6. The device of claim 5, wherein said end member is removably secured within said circular recess with a second retaining member, said second retaining member adapted to engage with a fourth circumferential groove formed on an inner wall of said circular recess, and being selected from a group comprised of a C-clip made of a material selected from a group comprised of 302 stainless steel and spring steel.

7. The device of claim 5, wherein said end member is a circular back plate, comprised of a petalling to prevent shrapnel such that upon impact of said device, said back plate fractures along said petalling, and further made of a material selected from a group comprised of aluminum and mild steel.

8. The device of claim 1, wherein said device is further comprised of a stabilizing mechanism that allows said detonation fuse to remain in a centered position, said stabilizing mechanism selected from a group comprised of a forwardly extending boss disposed on said top surface of said projectile body and a recess disposed on said detonation fuse adapted to receive said boss.

9. The device of claim 1, wherein said firing member comprises a firing pin integral to said O-give, wherein said firing member and said O-give are molded as one integrated piece, or wherein said firing member is threadably secured to said O-give.

10. The device of claim 1, wherein said firing member comprises a firing plate and a firing pin integral to said firing plate.

11. The device of claim 1, wherein said anti-creeping mechanism is selected from a group comprised of: an anti-creeping spring, wherein said anti-creeping spring is made of a silicon tube; a plurality of break-away tabs fixedly secured to said O-give and abutting said detonation fuse; a wound spiral spring; and a generally annular ring disposed on said O-give and abutting said detonation fuse.

12. The device of claim 11, wherein said anti-creeping spring is further comprised of a spring ring disposed between said anti-creeping spring and said O-give, wherein said spring ring is made of a material selected from a group comprised of 302 stainless steel, aluminum, and a plastic.

13. The device of claim 11, wherein said plurality of break-away tabs exert a biasing force against said detonation fuse.

14. The device of claim 11, wherein said plurality of break-away tabs are further comprised of a rounded inner end or an outer end to facilitate said plurality of break-away tabs fracturing or bending in an outward or inward direction, respectively.

15. The device of claim 1, wherein said projectile is further comprised of a rotation band operatively disposed on an outer circumference of said projectile body for engaging a barrel and imparting a spin to said projectile.

16. The device of claim 15, wherein said rotation band and said projectile body are one integrated piece, or wherein said rotation band is fixedly secured to said projectile body, said rotation band being made of a material selected from a group comprised of copper and a plastic.

17. The device of claim 1, wherein said projectile body and said O-give are made of a material selected from a group comprised of aluminum, a plastic, and a powdered metal.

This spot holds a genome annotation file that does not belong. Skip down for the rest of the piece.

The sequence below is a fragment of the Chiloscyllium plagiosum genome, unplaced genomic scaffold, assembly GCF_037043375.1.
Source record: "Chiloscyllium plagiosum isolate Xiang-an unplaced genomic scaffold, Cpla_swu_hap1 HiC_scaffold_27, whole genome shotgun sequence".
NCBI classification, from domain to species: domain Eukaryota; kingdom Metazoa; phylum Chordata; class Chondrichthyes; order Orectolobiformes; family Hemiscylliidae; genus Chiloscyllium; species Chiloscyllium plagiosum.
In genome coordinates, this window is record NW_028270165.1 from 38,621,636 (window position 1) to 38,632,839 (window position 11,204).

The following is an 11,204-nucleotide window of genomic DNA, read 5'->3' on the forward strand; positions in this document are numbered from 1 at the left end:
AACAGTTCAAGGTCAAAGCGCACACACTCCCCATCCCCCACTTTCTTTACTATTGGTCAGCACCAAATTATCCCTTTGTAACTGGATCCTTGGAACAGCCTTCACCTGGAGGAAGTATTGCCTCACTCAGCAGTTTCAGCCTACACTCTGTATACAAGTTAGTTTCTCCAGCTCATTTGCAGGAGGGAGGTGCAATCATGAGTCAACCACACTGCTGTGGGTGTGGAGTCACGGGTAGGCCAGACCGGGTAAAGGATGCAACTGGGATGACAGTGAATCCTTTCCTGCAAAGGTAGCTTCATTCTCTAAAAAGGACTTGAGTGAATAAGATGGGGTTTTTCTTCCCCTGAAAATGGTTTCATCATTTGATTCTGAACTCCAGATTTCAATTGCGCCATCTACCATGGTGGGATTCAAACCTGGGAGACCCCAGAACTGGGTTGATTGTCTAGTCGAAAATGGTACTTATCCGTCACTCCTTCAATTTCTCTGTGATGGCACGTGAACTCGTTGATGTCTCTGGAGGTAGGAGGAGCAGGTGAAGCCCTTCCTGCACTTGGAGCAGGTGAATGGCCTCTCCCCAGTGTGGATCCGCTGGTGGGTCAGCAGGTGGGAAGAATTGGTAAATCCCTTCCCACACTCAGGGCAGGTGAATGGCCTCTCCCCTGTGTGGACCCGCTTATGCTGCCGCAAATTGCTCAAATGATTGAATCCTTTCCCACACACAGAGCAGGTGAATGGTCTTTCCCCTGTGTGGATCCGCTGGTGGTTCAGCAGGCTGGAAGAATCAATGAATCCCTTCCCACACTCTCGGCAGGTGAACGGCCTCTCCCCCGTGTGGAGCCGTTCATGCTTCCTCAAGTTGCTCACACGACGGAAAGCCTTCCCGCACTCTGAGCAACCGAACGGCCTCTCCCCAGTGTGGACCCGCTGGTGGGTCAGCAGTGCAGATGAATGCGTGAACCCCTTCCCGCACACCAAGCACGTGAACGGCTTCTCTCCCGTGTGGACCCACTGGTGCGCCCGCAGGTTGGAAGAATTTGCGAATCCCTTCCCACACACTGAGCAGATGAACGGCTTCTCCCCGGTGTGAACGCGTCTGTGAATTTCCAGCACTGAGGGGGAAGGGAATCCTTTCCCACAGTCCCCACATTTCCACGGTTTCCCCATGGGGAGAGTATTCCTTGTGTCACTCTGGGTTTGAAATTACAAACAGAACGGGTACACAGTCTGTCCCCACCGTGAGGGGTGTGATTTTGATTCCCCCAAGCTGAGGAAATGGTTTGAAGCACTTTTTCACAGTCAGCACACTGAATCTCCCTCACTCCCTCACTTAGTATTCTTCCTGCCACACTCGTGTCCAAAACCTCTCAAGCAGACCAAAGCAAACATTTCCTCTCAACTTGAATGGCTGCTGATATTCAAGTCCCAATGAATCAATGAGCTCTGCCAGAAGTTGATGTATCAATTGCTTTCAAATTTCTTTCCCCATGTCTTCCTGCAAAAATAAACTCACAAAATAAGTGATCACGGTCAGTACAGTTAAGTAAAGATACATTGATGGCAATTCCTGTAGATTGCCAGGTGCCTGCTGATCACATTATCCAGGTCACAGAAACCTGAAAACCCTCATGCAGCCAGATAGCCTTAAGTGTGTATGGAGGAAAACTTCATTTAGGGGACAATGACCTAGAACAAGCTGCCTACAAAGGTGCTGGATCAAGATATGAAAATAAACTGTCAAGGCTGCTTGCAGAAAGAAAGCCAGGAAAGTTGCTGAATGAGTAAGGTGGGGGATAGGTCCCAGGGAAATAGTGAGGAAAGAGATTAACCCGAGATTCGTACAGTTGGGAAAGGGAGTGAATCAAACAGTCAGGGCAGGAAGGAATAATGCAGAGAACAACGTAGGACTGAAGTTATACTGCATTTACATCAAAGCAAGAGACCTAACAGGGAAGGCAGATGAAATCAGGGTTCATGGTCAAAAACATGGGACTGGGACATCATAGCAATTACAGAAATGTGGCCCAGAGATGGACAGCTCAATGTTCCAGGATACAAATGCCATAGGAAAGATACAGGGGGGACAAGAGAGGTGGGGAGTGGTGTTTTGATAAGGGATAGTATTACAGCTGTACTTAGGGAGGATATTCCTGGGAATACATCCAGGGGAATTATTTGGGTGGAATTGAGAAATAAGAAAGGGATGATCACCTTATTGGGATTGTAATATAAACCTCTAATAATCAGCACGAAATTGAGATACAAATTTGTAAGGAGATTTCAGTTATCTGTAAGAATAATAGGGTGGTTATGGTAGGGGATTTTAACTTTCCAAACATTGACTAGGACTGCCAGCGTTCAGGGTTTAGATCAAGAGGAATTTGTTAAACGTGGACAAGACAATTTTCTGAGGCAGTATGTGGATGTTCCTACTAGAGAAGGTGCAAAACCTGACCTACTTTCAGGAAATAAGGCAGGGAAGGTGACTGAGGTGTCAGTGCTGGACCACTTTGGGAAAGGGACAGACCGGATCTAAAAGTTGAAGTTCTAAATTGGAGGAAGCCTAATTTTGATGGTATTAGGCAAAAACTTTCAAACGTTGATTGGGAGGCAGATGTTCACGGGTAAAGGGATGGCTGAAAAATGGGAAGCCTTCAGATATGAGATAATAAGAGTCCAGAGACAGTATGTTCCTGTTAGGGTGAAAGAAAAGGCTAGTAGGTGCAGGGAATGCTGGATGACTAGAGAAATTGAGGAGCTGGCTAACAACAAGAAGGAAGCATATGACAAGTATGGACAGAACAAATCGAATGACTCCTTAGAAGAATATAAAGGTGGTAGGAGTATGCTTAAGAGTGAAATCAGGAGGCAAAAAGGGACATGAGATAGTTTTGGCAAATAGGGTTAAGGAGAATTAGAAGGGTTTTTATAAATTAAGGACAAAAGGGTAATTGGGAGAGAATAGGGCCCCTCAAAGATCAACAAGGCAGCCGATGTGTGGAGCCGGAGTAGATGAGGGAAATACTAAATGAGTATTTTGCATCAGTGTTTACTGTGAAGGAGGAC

18. The device of claim 1, wherein said projectile is adapted to be integrated to a cartridge case, said cartridge case comprised of a percussion primer disposed at a back surface of said cartridge case, a propelling charge disposed within said cartridge case, and a vent such that upon igniting said propelling charge by said percussion primer, a gas is passed through said vent to expel said projectile from said cartridge case, and said base member being at least partially within said cartridge case when integrated to said cartridge case.

19. The device of claim 1, wherein said powder capsule is further at least partially filled with a brightly colored trace powder.

20. A projectile comprising: a base member with a first end, a second end, and an upper wall section, wherein said first end of said base member comprises a substantially planar top surface and said upper wall section extends axially from said top surface, said lower base forming an axial bore and an axial passage within said base member, wherein said axial bore extends from said second end to said axial passage and said axial passage extends from said axial bore to said first end; a powder capsule disposed within said lower base, wherein said powder capsule is adapted to contain an explosive charge; a detonation fuse disposed in an operative position adjacent to said top surface; an O-give having a rearwardly open hollow interior and an end portion adapted to engage said upper wall section of said base member; a firing pin integral with said O-give and operatively positioned to engage said detonation fuse; an anti-creeping mechanism disposed between said O-give and said detonation fuse to prevent said detonation fuse from moving towards said firing pin prior to impact of said device; and a closure mechanism for fixedly securing said O-give to said base member.

21. The projectile of claim 20, wherein said base member is further comprised of an end member secured to said second end of said base member.

22. The projectile of claim 20, wherein said base member is comprised of a projectile sleeve having a forwardly open hollow interior, a top end, and a base end, and a projectile insert having a top surface and a bottom surface adapted to be slidably engaged with said projectile sleeve, wherein said top surface comprises a forwardly extending boss, and wherein said detonation fuse is further comprised of a recess adapted to receive said boss of said projectile insert.